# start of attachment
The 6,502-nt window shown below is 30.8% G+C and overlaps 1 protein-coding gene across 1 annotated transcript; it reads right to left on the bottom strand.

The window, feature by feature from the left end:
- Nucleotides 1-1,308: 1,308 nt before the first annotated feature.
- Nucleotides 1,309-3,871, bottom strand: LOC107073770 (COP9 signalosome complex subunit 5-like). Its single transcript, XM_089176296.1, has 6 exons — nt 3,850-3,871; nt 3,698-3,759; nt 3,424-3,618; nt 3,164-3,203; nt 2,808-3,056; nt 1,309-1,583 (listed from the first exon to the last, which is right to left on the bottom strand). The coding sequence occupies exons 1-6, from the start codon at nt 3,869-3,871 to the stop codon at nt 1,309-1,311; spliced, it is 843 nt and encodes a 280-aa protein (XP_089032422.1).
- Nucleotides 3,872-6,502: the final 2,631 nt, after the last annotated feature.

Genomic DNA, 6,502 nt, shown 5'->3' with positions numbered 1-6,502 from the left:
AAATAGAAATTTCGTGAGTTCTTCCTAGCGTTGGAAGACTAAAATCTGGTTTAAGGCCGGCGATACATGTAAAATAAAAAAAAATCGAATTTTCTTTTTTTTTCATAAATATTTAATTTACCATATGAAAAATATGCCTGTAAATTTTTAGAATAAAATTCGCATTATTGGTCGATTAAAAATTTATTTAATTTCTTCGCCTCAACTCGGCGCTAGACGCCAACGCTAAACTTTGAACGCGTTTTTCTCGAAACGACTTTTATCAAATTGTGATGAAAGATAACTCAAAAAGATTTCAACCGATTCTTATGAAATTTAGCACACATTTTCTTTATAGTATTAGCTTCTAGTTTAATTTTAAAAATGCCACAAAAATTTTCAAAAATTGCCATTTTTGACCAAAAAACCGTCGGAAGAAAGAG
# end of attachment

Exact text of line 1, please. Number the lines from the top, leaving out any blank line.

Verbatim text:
The 6,502-nt window shown below is 30.8% G+C and overlaps 1 protein-coding gene across 1 annotated transcript; it reads right to left on the bottom strand.